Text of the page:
I dreamed you.
I waited 45 years for you
to find me.
I have nothing to give you
But these places
I have been.
I own no home.
I carry my life with me
on my back.
Sometimes when you look
I want to show you
How the stars turn in the
night sky over Santa Fe.
How snow falls like filigree
through a blue moon.
How a slice
of sweet Hawaiian
between your lips
calls forth the
it was plucked from.
I want to take you places
You have never been.
I want to tell you everything.
How once when I was 26
I drove around and around
searching for other Lesbians.
I want to show you every scar.
I want to tell you about
Anita and Parker.
How death came for them
In the name of cancer
claiming parts of me
you can never have.
I want to whisper
As you stall into my
Copyright © 2023 by Willyce Kim. Originally published in Poem-a-Day on September 1, 2023, by the Academy of American Poets.
I was alone in a dyke bar we’d traversed before
or maybe it was in a way all our dives
merging together suddenly as one intergalactic composite,
one glitter-spritzed black hole,
one cue stick burnished down to a soft blue nub.
Picture an open cluster of stars
managing to forever stabilize in space
without a landlord scheming to shut the place down.
Anyways, I was searching for someone there
whom we hadn’t seen in years—in what
could have been Sisters, Babes, the Lex, the Pint,
the Palms, or the E Room? but the room
had no end and no ceiling.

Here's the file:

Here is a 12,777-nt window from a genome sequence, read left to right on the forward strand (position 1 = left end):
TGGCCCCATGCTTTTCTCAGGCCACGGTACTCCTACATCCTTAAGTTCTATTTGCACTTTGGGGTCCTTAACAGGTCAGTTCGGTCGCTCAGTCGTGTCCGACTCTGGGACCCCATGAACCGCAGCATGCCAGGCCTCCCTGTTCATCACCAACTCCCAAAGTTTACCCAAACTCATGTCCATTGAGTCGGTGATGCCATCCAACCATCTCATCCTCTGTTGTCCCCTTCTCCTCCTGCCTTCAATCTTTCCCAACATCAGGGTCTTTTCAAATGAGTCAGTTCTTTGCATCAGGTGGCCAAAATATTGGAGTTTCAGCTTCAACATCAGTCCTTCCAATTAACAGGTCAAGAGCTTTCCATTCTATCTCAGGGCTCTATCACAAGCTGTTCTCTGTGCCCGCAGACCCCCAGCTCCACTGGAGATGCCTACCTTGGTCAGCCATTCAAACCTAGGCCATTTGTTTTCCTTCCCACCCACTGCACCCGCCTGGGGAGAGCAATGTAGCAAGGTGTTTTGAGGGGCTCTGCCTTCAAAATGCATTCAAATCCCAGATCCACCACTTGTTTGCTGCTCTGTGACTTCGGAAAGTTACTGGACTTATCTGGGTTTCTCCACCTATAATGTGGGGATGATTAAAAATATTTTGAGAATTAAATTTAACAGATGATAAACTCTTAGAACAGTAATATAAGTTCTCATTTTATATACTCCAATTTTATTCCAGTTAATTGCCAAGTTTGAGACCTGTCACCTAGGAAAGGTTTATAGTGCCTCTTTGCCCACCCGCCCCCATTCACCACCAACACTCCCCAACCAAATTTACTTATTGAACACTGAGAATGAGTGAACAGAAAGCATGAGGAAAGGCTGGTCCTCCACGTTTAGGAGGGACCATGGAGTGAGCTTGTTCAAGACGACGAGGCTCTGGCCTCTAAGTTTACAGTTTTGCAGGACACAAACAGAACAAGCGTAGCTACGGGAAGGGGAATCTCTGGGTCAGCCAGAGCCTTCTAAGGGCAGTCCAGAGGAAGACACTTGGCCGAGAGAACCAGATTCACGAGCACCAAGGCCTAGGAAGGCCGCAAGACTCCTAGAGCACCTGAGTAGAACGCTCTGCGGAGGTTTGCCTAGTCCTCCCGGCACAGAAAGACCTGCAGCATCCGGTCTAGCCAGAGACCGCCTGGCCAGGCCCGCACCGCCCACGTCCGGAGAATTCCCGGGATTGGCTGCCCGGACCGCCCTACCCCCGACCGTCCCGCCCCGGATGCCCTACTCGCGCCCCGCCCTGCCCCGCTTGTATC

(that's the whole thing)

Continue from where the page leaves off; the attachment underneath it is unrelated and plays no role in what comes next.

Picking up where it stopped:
Though I could see all of our friends or exes
with elbows up or fingers interlocked
on table tops zinging with boomerangs.
Maybe the tables were spinning, too. I can’t be sure.
But just as a trap that trips before
hammering a mouse is not humane
the dream changed—or the alarm
that I carry in my breast pocket in my waking life
was sounding. Because in the dream,
three people on bar stools, who were straight
or closeted? but more importantly angry
turned and the room dwindled
like a sweater full of moths eating holes
through wool. Or they were humans, sure,
but not here to love
with jawlines set to throw epithets like darts
that might stick or knick or flutter past
as erratically as they were fired.
You could say their hostility was a swirl
nebulous as gas and dust,
diffuse as the stress
a body meticulously stores.
Like how when I was shoved in grade school
on the blacktop in my boy jeans
the teacher asked me if I had a strawberry
because the wound was fresh as jam, glistening
like pulp does after the skin of a fruit is
peeled back clean with a knife.
I was in the dream as open to the elements,
yet I fired back. And I didn’t care who eyed me
like warped metal to be pounded square.
I said: Do you realize where you are?
And with one finger I called our family forth
and out of the strobe lights, they came.
Copyright © 2016 by Jenny Johnson. Originally published in Poem-a-Day on April 27, 2016, by the Academy of American Poets.